Canada Forces A La Carte Rules On Cable Industry, Bell Pouts By Refusing To Show Regulator On Television
from the flexible-pricing-packages-are-the-devil dept
For years, the United States has had an on again off again love affair with the idea of a la carte television — or the ability to purchase only the channels you want to watch. After a ten-year debate, “common wisdom” appears to have largely decided against the idea, the public buying into the cable industry’s argument that selling channels individually would: a) kill niche television channels and b) drive up the cost of cable. Of course, the cost of cable TV is climbing skyward anyway, and the Internet has become the perfect place for those niche channels to flee to. Frankly, I’ve always wondered why there’s any hesitation when it comes to blowing up a sector in such dire need of meaningful disruption.
Thankfully, Canada has decided to go ahead and play the guinea pig for us in terms of exploring what an a la carte future would look like. After holding fifteen months of consumer hearings and waiting for years unsuccessfully for more flexible pricing options, Canadian regulatory agency the CRTC has decided to force the issue. The CRTC this week issued a ruling requiring not only that Canadian cable operators provide a discount $25 entry level core TV tier, but that above that, users are allowed to pick channels a la carte. In a statement, the CRTC explained it this way:
“Canadians, who choose to do so, will be able to supplement the entry-level television service by buying individual channels that will be available either on a pick-and-pay basis or through small, reasonably priced packages. If they so choose, they will have the option of selecting theme-based packages?such as sports, lifestyle or comedy?offered by their service providers.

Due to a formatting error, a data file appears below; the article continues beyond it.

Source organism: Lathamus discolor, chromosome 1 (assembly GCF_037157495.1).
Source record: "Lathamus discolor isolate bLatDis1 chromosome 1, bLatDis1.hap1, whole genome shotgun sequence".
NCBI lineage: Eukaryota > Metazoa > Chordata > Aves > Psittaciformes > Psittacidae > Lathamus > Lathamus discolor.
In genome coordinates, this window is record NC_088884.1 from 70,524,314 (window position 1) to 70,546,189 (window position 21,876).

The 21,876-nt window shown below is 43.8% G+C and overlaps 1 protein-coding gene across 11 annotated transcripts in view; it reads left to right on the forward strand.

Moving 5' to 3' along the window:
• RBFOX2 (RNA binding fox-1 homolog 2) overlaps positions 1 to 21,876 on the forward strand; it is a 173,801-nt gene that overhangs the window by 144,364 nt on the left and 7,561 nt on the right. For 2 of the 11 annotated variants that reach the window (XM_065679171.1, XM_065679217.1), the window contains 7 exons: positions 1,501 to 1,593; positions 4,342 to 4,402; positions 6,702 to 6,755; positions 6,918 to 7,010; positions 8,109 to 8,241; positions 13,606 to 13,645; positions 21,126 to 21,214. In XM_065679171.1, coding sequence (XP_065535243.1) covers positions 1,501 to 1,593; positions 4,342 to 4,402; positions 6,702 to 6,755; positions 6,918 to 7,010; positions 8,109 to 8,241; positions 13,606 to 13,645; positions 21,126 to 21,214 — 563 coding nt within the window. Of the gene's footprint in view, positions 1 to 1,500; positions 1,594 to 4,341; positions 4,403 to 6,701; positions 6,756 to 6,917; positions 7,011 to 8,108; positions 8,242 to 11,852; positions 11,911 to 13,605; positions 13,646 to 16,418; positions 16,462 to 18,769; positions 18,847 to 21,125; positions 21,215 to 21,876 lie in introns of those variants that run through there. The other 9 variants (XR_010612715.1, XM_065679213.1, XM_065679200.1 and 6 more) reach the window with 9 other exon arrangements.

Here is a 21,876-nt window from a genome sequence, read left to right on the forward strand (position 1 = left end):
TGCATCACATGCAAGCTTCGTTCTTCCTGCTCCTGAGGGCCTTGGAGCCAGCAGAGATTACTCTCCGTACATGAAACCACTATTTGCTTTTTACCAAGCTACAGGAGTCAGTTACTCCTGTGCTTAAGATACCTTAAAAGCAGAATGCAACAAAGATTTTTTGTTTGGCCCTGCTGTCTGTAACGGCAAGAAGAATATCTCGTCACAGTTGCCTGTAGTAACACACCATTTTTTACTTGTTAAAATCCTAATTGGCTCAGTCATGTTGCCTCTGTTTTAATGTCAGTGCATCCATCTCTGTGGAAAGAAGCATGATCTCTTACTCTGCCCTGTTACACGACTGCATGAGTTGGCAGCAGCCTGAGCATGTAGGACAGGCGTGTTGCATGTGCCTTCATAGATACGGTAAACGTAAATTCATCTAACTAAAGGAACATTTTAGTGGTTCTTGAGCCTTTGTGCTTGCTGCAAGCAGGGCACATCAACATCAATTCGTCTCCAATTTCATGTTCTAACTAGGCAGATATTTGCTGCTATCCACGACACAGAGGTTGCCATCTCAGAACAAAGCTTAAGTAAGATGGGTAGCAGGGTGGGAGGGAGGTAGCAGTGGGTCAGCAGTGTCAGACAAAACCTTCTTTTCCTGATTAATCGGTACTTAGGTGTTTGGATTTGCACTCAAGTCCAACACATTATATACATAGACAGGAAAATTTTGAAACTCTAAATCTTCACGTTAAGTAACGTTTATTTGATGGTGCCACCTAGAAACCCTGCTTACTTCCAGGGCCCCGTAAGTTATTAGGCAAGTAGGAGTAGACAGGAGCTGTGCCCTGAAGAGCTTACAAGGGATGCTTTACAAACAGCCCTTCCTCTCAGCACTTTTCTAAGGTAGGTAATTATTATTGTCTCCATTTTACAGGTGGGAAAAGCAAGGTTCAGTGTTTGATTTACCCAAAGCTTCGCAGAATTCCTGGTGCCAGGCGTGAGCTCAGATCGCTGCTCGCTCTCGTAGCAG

By December 2016, Canadians will be able to subscribe to channels on a pick-and-pay basis, as well as in small packages. In addition, Canadians will have the choice of keeping their current television services without making any changes, if these continue to meet their needs and budgets.”
Of course, the ruling is being met with all manner of hand-wringing from opponents of a la carte and the cable industry about how this is going to “destroy television as we know it.” Canadian media has been flooded all week with stories about how this will only drive up costs, confuse consumers, harm the TV industry, result in cats and dogs sleeping together, and generally just wreak havoc on the TV ecosystem. Except, Canadian law professor Michael Geist points out that if you look past this breathy doomsday analysis in the press and actually ask real analysts, they point out the idea will probably save consumers money:
“Maher Yaghi of Desjardins Capital Markets says the changes could ?lead to a reduction of $5 to $10 in monthly [revenue per user] as customers get the option to choose the channels they want to watch and move discretionary money toward OTT (over-the-top) services such as Netflix.” Canaccord Genuity analyst Dvai Ghose suggests even bigger declines of $9 to $21 for some customers. In fact, Ghose notes that ?current entry-level TV monthly prices for the large BDUs are as follows: Bell Fibe TV $45.95, Rogers Cable $40.48, Shaw $39.90 and Videotron $38.00 and Telus $34.00 ($29.00 if bundled).? A $25 service is obviously going to result in reduced spending for those consumers.”